Auto industry no image

Published on January 13th, 2010 | by Christopher DeMorro

60

GM’s Bob Lutz Says Higher Gas Tax Would Help

January 13th, 2010 by  
 

[social_buttons]

When I visited my former college roommate in northern England last summer, one thing that stood out in my mind was the price of gas. My roommate did the math for me (since they sell it by liter rather than by the gallon) and it was about $10 per gallon. Can you imagine spending $150 to fill your tank?

Most of these high prices come from gas taxes, and the idea has been bounced around the US too. It isn’t a very popular idea here, but GM’s “Maximum” Bob Lutz thinks a higher gas tax would help. And this from the guy who declared global warming a “crock of shit”.

Now it isn’t as much of an about face as you might think. But from the guy who trumpeted awesome-yet-inefficient cars like the defunct Pontiac GTO (a rebadged Holden Monaro) and the Chevy Camaro, well, it raises some eyebrows. The market and environment is a lot different now than it was in 2000 though, when Lutz joined GM and said that a 500 horsepower car would save the General from itself. That… didn’t turn out so hot.

Lutz doesn’t even like hybrids, but the world certainly seems to with hybrid sales ratcheting up in 2009. The problem is, if gas prices stay too low, people aren’t going to buy hybrids or fuel efficient vehicles if they have other options. By ratcheting up the gas tax and keeping petrol artificially high, it would help automakers sell the fuel efficient cars the government is mandating they build. 35 MPG by 2020 is a tall but not unreachable order, if you remake your lineup with enough small cars and hybrids to offset bruisers like the Camaro and Cadillac CTS-V.

According to CNN, Lutz said Monday at the Detroit Auto Show that “If the rise in gasoline prices is gradual, I think that all of us in the industry would frankly welcome that, because there is nothing more illogical than forcing fuel-saving technology when gasoline is extremely cheap.” And well, he is right.

Alas, this seems like a bit of a Catch-22 for us consumers. We’re definitely getting fuel-sippers in the near future, but if gas is cheap people aren’t going to buy them in the numbers needed to make much of a profit (American companies historically have a hard time making money on small cars). If people don’t buy fuel efficient cars, they aren’t going to get better and more fuel efficient because people will want the gas guzzlers again. So to help GM sell efficient cars, the government might need to hike gas taxes. CEO of Ford Alan Mulally has also said he supports a gas tax in an interview with CNBC last year, though it should be made clear that Lutz is not speaking for GM as a whole. Just himself.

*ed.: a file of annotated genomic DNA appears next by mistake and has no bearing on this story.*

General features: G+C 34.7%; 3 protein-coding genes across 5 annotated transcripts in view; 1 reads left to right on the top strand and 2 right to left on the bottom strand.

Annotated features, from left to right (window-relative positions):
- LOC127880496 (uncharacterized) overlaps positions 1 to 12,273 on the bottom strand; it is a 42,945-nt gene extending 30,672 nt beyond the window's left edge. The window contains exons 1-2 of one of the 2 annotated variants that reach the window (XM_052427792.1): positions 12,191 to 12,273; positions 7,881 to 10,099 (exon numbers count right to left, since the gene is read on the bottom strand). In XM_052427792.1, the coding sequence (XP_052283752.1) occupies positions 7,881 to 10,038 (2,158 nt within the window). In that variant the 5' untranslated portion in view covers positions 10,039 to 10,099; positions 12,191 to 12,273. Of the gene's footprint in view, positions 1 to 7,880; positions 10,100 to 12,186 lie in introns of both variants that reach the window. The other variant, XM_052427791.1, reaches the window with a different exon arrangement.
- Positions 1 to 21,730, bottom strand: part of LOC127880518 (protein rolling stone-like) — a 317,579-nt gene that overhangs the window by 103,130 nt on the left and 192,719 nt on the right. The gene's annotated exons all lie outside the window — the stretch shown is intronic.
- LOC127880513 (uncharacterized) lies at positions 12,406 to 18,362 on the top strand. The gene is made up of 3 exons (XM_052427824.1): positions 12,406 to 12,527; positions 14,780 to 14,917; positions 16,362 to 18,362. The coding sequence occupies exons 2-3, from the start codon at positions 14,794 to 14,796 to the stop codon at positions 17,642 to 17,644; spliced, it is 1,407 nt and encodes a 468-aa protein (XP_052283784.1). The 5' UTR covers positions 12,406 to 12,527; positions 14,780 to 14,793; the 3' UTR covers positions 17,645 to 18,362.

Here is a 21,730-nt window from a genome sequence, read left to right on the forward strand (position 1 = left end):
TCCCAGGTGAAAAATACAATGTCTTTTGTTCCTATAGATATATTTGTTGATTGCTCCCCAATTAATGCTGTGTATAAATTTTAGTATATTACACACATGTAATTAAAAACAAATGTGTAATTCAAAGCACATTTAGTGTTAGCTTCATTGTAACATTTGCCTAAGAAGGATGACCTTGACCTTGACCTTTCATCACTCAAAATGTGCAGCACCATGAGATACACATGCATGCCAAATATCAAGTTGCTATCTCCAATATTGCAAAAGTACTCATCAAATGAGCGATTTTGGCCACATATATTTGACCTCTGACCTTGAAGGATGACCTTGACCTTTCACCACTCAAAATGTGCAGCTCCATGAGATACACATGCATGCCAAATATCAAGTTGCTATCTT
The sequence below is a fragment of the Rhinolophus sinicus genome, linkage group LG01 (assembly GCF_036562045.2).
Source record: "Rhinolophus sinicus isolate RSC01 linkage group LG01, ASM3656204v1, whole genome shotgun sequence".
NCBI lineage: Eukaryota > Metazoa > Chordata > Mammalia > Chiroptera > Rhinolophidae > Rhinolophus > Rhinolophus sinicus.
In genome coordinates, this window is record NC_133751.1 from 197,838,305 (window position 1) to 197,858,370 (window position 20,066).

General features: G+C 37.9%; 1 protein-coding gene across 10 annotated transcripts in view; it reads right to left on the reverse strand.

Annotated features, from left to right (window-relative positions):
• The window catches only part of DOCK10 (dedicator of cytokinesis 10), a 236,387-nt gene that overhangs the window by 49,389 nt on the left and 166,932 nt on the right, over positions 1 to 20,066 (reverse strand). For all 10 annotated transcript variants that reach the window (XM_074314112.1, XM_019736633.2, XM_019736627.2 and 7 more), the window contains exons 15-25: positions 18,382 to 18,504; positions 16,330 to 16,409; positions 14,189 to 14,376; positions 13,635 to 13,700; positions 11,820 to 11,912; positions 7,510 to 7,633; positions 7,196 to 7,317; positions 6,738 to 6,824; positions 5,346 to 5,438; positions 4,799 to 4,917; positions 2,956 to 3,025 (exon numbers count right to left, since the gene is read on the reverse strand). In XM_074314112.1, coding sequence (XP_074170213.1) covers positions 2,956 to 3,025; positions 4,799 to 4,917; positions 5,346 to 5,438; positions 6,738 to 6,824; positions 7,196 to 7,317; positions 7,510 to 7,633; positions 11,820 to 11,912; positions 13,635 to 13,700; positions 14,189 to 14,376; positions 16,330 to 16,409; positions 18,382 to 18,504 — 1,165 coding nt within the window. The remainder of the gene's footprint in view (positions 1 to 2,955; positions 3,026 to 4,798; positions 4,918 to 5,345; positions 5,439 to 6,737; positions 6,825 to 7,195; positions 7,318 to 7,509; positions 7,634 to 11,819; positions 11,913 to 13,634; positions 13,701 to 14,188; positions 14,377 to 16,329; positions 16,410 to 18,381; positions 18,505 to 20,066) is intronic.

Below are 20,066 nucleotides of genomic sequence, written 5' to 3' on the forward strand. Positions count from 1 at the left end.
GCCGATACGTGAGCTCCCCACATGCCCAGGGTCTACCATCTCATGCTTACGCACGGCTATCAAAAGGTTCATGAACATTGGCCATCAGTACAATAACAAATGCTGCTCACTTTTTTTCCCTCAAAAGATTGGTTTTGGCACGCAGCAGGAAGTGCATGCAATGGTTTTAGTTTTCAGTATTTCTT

The AAA fuel gauge report says that the average price of gas is about $2.75, though here in CT it is closer to $3 a gallon. Last year, the average price was almost a $1 less ($1.79 to be exact). The Fed’s already get 18 cents per gallon of gas pumped, and the average state gas tax is around 20 cents.

Would you support a gas tax increase? And if so, how much should gas cost?

Sources: CNN | CNBC | Image: GM





Tags: , , , , , , , , , , , ,


About the Author

A writer and gearhead who loves all things automotive, from hybrids to HEMIs, can be found wrenching or writing- or else, he's running, because he's one of those crazy people who gets enjoyment from running insane distances.



  • Dave

    I don’t think they should raise it just for the sake of artificially making gas more expensive.

    But I would agree that they should roll the cost of all the green car subsidies into the gas tax as well.

  • Dave

    I don’t think they should raise it just for the sake of artificially making gas more expensive.

    But I would agree that they should roll the cost of all the green car subsidies into the gas tax as well.

  • Even after the bankruptcy and losing it’s #1 spot to Toyota, Lutz still doesn’t get it. GM needs to realize the days of the $50K Suburbans and the $70K Hummers are over.